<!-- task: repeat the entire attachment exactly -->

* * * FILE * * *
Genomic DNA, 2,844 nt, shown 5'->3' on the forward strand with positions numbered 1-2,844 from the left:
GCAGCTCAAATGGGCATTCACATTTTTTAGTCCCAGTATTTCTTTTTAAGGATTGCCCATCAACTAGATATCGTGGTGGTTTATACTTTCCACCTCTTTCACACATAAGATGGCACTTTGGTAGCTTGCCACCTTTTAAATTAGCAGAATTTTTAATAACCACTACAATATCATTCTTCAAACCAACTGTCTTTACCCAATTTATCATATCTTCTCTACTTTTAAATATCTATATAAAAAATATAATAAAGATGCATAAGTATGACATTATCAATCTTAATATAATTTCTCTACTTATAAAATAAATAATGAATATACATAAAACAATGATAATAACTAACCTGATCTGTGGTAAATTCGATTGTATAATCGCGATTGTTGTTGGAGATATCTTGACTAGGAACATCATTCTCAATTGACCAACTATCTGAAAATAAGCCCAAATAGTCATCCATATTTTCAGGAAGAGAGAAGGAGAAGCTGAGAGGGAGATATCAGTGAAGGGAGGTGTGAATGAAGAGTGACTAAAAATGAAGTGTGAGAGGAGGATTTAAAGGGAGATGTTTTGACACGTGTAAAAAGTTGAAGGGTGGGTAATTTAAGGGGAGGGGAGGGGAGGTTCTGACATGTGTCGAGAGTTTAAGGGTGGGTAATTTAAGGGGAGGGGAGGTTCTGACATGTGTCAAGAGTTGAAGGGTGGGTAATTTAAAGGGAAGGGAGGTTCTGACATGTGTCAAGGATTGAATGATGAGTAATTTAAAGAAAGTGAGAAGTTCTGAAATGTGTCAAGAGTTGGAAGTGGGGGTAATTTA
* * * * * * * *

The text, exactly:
Genomic DNA, 2,844 nt, shown 5'->3' on the forward strand with positions numbered 1-2,844 from the left:
GCAGCTCAAATGGGCATTCACATTTTTTAGTCCCAGTATTTCTTTTTAAGGATTGCCCATCAACTAGATATCGTGGTGGTTTATACTTTCCACCTCTTTCACACATAAGATGGCACTTTGGTAGCTTGCCACCTTTTAAATTAGCAGAATTTTTAATAACCACTACAATATCATTCTTCAAACCAACTGTCTTTACCCAATTTATCATATCTTCTCTACTTTTAAATATCTATATAAAAAATATAATAAAGATGCATAAGTATGACATTATCAATCTTAATATAATTTCTCTACTTATAAAATAAATAATGAATATACATAAAACAATGATAATAACTAACCTGATCTGTGGTAAATTCGATTGTATAATCGCGATTGTTGTTGGAGATATCTTGACTAGGAACATCATTCTCAATTGACCAACTATCTGAAAATAAGCCCAAATAGTCATCCATATTTTCAGGAAGAGAGAAGGAGAAGCTGAGAGGGAGATATCAGTGAAGGGAGGTGTGAATGAAGAGTGACTAAAAATGAAGTGTGAGAGGAGGATTTAAAGGGAGATGTTTTGACACGTGTAAAAAGTTGAAGGGTGGGTAATTTAAGGGGAGGGGAGGGGAGGTTCTGACATGTGTCGAGAGTTTAAGGGTGGGTAATTTAAGGGGAGGGGAGGTTCTGACATGTGTCAAGAGTTGAAGGGTGGGTAATTTAAAGGGAAGGGAGGTTCTGACATGTGTCAAGGATTGAATGATGAGTAATTTAAAGAAAGTGAGAAGTTCTGAAATGTGTCAAGAGTTGGAAGTGGGGGTAATTTA